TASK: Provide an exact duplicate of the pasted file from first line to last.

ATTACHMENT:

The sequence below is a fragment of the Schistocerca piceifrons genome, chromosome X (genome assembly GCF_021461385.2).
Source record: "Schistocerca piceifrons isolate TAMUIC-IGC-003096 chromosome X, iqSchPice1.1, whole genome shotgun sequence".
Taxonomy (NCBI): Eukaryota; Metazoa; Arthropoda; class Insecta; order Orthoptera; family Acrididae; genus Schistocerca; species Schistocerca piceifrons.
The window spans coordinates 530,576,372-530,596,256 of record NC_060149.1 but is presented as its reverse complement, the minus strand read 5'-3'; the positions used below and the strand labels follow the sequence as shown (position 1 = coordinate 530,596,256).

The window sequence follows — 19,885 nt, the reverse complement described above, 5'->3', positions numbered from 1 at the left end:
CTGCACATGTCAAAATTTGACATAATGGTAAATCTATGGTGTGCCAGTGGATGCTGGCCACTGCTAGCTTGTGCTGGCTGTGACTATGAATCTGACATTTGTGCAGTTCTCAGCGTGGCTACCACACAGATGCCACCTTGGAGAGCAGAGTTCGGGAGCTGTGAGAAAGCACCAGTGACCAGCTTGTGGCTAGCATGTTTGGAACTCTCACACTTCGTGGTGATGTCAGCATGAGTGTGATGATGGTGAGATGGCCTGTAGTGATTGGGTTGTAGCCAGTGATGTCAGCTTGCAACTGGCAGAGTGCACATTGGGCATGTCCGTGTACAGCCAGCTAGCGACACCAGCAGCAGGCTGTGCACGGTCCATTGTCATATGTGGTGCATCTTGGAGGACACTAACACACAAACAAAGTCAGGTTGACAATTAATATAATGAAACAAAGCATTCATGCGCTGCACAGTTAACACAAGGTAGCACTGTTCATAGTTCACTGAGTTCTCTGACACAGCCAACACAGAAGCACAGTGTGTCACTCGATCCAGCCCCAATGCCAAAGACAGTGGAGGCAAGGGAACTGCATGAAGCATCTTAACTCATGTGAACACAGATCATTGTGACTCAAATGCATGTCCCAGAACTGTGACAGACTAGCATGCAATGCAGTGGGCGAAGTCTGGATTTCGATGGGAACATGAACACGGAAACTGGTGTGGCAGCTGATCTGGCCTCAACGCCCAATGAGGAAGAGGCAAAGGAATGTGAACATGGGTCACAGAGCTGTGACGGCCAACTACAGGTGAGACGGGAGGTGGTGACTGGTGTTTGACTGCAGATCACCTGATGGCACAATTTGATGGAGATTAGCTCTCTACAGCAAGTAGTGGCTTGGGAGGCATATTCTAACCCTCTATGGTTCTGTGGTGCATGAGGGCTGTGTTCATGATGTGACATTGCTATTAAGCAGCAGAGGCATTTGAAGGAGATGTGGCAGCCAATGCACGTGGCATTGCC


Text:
The sequence below is a fragment of the Schistocerca piceifrons genome, chromosome X (genome assembly GCF_021461385.2).
Source record: "Schistocerca piceifrons isolate TAMUIC-IGC-003096 chromosome X, iqSchPice1.1, whole genome shotgun sequence".
Taxonomy (NCBI): Eukaryota; Metazoa; Arthropoda; class Insecta; order Orthoptera; family Acrididae; genus Schistocerca; species Schistocerca piceifrons.
The window spans coordinates 530,576,372-530,596,256 of record NC_060149.1 but is presented as its reverse complement, the minus strand read 5'-3'; the positions used below and the strand labels follow the sequence as shown (position 1 = coordinate 530,596,256).

The window sequence follows — 19,885 nt, the reverse complement described above, 5'->3', positions numbered from 1 at the left end:
CTGCACATGTCAAAATTTGACATAATGGTAAATCTATGGTGTGCCAGTGGATGCTGGCCACTGCTAGCTTGTGCTGGCTGTGACTATGAATCTGACATTTGTGCAGTTCTCAGCGTGGCTACCACACAGATGCCACCTTGGAGAGCAGAGTTCGGGAGCTGTGAGAAAGCACCAGTGACCAGCTTGTGGCTAGCATGTTTGGAACTCTCACACTTCGTGGTGATGTCAGCATGAGTGTGATGATGGTGAGATGGCCTGTAGTGATTGGGTTGTAGCCAGTGATGTCAGCTTGCAACTGGCAGAGTGCACATTGGGCATGTCCGTGTACAGCCAGCTAGCGACACCAGCAGCAGGCTGTGCACGGTCCATTGTCATATGTGGTGCATCTTGGAGGACACTAACACACAAACAAAGTCAGGTTGACAATTAATATAATGAAACAAAGCATTCATGCGCTGCACAGTTAACACAAGGTAGCACTGTTCATAGTTCACTGAGTTCTCTGACACAGCCAACACAGAAGCACAGTGTGTCACTCGATCCAGCCCCAATGCCAAAGACAGTGGAGGCAAGGGAACTGCATGAAGCATCTTAACTCATGTGAACACAGATCATTGTGACTCAAATGCATGTCCCAGAACTGTGACAGACTAGCATGCAATGCAGTGGGCGAAGTCTGGATTTCGATGGGAACATGAACACGGAAACTGGTGTGGCAGCTGATCTGGCCTCAACGCCCAATGAGGAAGAGGCAAAGGAATGTGAACATGGGTCACAGAGCTGTGACGGCCAACTACAGGTGAGACGGGAGGTGGTGACTGGTGTTTGACTGCAGATCACCTGATGGCACAATTTGATGGAGATTAGCTCTCTACAGCAAGTAGTGGCTTGGGAGGCATATTCTAACCCTCTATGGTTCTGTGGTGCATGAGGGCTGTGTTCATGATGTGACATTGCTATTAAGCAGCAGAGGCATTTGAAGGAGATGTGGCAGCCAATGCACGTGGCATTGCC